The next in our series on women MPs by the House of Commons Hansard Writing Team.
Margaret Thatcher (1925-2013) was the first woman to serve as leader of the Conservative party, the United Kingdom’s first female Prime Minister, and the longest-serving Prime Minister of the 20th century. She was born in Grantham, and she was raised with her sister Muriel by their parents Alfred and Beatrice Roberts in the flat above the grocery shop they owned and ran. Alfred Roberts was a local councillor and Methodist preacher. “I just owe almost everything to my own father,” Margaret Thatcher said when she became Prime Minister after winning the 1979 general election. “I really do. He brought me up to believe all the things that I do believe and they’re just the values on which I’ve fought the Election.”
Thatcher studied chemistry at Oxford University from 1943 to 1947, and was elected president of the university’s Conservative Association in her final year. After graduation, she initially worked as an industrial chemist, but started training to become a tax lawyer in 1951. She was selected as the Conservative candidate for Dartford in the 1950 and 1951 elections—on both occasions she was the youngest female candidate in the country—but lost to Labour’s Norman Dodds. She met her husband Denis in Dartford. They married in 1951, and their twins Carol and Mark were born 1953. Four months after they were born, Thatcher passed her final exams to become a barrister.
Thatcher won Finchley for the Conservatives in 1959. On entering Parliament, she broke with convention, using her maiden speech on 5 February 1960 to introduce a private Member’s Bill to require local authorities to hold their meetings in public, declaring that her constituents would wish her to “come straight to the point”. The following year, she became a junior Minister in the Ministry of Pensions and National Insurance. After the Conservatives lost the 1964 and 1966 elections, she served in the shadow ministerial team, joining the shadow Cabinet in 1967 as fuel and power spokesperson.
When the Conservatives returned to power in 1970 she was made Education Secretary, and was the only woman in the Cabinet. With the Conservatives in opposition again after the 1974 election, she said that “it would be extremely difficult for a woman to make it to the top”, but stood for leadership of her party in 1975, winning in the second round of voting, and becoming the first woman to serve as Leader of the Opposition. Shortly afterwards, the Soviet news agency Tass called her the “Iron Lady”—a term she came to relish.
Thatcher became Prime Minister when the Conservatives won the 1979 election. Her period in office was transformative for the nation. In her first term (1979-83), she introduced the right to right to buy for council tenants in 1980, and went to war over the Falkland Islands in 1982. She developed a close working relationship with US President Ronald Reagan, and established “real political dialogue on the most critical issues” with Soviet President Mikhail Gorbachev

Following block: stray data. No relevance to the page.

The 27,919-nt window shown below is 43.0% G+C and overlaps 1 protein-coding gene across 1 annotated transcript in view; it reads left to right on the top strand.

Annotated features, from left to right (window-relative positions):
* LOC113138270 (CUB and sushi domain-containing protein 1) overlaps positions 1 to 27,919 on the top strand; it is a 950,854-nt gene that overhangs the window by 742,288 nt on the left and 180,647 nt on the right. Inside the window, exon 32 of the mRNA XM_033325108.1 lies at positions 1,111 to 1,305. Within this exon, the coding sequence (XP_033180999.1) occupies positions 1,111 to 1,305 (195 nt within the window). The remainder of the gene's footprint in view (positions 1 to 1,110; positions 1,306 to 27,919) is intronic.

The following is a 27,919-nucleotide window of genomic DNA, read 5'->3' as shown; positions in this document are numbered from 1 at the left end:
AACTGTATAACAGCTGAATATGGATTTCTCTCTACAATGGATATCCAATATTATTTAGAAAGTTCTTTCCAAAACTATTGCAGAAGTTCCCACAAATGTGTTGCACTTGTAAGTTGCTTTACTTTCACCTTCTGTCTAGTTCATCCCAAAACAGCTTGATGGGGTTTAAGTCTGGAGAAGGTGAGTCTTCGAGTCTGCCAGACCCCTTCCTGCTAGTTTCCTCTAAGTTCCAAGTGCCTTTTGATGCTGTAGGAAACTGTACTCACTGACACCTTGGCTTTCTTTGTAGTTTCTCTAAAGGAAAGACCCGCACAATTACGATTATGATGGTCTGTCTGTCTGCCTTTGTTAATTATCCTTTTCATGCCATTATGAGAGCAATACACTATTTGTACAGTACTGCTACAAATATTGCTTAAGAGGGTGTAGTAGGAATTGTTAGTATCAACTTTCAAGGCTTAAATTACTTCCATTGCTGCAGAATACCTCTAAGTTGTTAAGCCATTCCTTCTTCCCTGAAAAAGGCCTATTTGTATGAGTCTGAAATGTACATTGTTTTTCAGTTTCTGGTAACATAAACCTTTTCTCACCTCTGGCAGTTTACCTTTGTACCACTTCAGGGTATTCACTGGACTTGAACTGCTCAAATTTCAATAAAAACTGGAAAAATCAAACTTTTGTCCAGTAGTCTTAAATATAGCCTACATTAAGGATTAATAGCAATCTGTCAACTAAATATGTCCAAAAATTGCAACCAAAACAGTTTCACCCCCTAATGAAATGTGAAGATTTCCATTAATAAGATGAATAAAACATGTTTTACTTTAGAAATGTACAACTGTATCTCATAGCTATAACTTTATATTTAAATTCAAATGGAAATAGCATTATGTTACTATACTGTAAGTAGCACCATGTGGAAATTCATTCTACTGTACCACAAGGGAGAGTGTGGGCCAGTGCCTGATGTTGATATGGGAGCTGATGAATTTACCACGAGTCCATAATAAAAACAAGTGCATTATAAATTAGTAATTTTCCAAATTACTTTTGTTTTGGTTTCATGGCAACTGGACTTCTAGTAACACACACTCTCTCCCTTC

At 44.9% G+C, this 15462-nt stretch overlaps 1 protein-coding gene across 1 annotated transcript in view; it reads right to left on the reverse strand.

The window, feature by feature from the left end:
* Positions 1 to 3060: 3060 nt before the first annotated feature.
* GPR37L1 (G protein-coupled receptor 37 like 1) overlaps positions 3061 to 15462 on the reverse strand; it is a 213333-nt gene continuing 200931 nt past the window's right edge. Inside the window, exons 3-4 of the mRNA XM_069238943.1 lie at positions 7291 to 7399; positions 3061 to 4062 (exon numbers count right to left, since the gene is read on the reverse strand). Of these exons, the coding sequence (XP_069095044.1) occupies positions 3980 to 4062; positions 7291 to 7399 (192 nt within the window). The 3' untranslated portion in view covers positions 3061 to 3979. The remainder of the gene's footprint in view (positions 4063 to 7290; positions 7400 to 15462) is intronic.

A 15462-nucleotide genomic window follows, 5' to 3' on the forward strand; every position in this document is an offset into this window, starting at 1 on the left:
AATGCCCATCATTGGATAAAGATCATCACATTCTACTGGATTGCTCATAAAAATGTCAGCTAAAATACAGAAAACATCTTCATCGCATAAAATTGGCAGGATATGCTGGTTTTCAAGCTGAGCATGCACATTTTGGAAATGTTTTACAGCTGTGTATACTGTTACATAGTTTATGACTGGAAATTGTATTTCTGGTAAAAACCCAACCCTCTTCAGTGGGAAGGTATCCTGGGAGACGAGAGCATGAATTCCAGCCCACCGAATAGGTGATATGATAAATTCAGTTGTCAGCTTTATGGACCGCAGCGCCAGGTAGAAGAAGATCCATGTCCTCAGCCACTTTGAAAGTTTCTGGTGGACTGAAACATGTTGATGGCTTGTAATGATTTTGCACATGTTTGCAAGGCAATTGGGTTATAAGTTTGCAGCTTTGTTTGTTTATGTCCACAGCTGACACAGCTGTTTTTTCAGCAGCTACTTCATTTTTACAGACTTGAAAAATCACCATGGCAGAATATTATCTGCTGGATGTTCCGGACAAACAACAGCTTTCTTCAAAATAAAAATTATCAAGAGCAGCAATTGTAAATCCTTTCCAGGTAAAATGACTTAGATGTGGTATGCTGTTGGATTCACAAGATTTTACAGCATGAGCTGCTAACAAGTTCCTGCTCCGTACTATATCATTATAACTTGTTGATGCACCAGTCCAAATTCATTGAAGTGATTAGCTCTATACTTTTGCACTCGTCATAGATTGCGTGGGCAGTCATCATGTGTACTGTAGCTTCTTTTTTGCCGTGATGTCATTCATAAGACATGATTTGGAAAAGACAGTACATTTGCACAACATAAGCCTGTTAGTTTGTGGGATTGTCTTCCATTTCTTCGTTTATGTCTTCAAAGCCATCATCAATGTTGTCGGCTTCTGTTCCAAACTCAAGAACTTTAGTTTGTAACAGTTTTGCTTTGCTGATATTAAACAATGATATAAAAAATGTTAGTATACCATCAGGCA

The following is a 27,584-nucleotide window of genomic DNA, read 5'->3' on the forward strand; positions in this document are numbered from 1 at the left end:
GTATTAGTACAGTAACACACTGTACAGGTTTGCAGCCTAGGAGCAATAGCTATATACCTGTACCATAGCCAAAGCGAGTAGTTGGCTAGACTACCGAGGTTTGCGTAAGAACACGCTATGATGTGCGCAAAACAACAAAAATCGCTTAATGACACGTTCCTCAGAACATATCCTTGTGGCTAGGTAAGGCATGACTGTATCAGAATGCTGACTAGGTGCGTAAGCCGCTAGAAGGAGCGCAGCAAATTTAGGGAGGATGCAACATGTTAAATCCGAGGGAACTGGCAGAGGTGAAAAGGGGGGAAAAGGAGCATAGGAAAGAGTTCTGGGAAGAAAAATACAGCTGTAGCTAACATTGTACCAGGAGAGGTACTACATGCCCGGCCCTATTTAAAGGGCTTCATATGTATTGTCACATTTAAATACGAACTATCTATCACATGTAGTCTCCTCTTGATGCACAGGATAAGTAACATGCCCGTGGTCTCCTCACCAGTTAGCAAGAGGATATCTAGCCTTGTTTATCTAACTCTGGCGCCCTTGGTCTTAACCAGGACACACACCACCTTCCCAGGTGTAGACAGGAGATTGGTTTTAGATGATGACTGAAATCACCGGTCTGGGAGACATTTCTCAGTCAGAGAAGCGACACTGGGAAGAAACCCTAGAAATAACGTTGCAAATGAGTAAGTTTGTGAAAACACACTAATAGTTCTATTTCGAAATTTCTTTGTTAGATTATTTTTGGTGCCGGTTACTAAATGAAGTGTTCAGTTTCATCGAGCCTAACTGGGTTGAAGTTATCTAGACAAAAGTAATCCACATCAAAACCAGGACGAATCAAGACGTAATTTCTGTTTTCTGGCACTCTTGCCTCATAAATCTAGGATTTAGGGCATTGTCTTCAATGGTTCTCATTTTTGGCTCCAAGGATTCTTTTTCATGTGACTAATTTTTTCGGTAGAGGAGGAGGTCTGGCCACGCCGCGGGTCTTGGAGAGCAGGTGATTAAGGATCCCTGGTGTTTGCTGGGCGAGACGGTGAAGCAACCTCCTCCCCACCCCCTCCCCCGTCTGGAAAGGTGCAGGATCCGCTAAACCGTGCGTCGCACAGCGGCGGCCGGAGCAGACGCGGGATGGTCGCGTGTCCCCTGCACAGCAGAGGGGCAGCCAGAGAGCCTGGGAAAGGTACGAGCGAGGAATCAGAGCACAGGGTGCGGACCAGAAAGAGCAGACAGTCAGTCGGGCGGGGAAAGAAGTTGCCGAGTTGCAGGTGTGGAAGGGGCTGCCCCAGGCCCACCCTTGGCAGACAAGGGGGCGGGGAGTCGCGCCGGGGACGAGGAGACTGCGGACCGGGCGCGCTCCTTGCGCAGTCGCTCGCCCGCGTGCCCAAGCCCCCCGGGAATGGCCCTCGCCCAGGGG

Thatcher’s second term (1983-87) was marked by bitter industrial disputes with the miners and print workers. She survived an IRA attack in 1984, when a bomb went off at the Conservative party conference, and in 1985 negotiated the Anglo-Irish Agreement with the Republic of Ireland which sought to improve security links between the UK and the Republic of Ireland, as well as co-operation between the Republic and Northern Ireland. She also initiated privatisation of state industries and utilities, along with deregulation of the financial service sector, known as the “Big Bang”.
In her final term (1987-90), Thatcher introduced controversial reforms to education, including the introduction of a national curriculum, and to local government. Proposals to introduce a poll tax provoked riots in London in March 1990 that helped to precipitate challenges to her control of the Conservative party. She withdrew from the ensuing leadership contest in November 1990, and retired from the House of Commons at the 1992 election, becoming a life peer. Although a firm believer in the European single market, she took a tough stance on European integration, and in the House of Lords she opposed the Maastricht Treaty, which she said she could “never have signed”. She wrote her memoirs and toured the world as a speaker and lecturer, but withdrew from public life in 2002 after a series of strokes.
After her death in 2013, having refused in advance a state funeral, Thatcher’s body lay overnight at the Chapel of St Mary’s Undercroft at the Palace of Westminster before a procession to St Paul’s Cathedral, where the service was attended by Queen Elizabeth II.
House of Commons Hansard Writing Team
Margaret Thatcher, maiden speech, 5 February 1960 PUBLIC BODIES (ADMISSION OF THE PRESS TO MEETINGS) BILL (Hansard, 5 February 1960) (parliament.uk)
Mikhail Gorbachev: the Margaret Thatcher I knew | Margaret Thatcher | The Guardian
Baroness Thatcher, speech on the European Communities (Amendment) Bill, 7 June 1993: https://api.parliament.uk/historic-hansard/lords/1993/jun/07/european-communities-amendment-bill
Margaret Thatcher’s timeline: From Grantham to the House of Lords, via Arthur Scargill and the Falklands War | The Independent | The Independent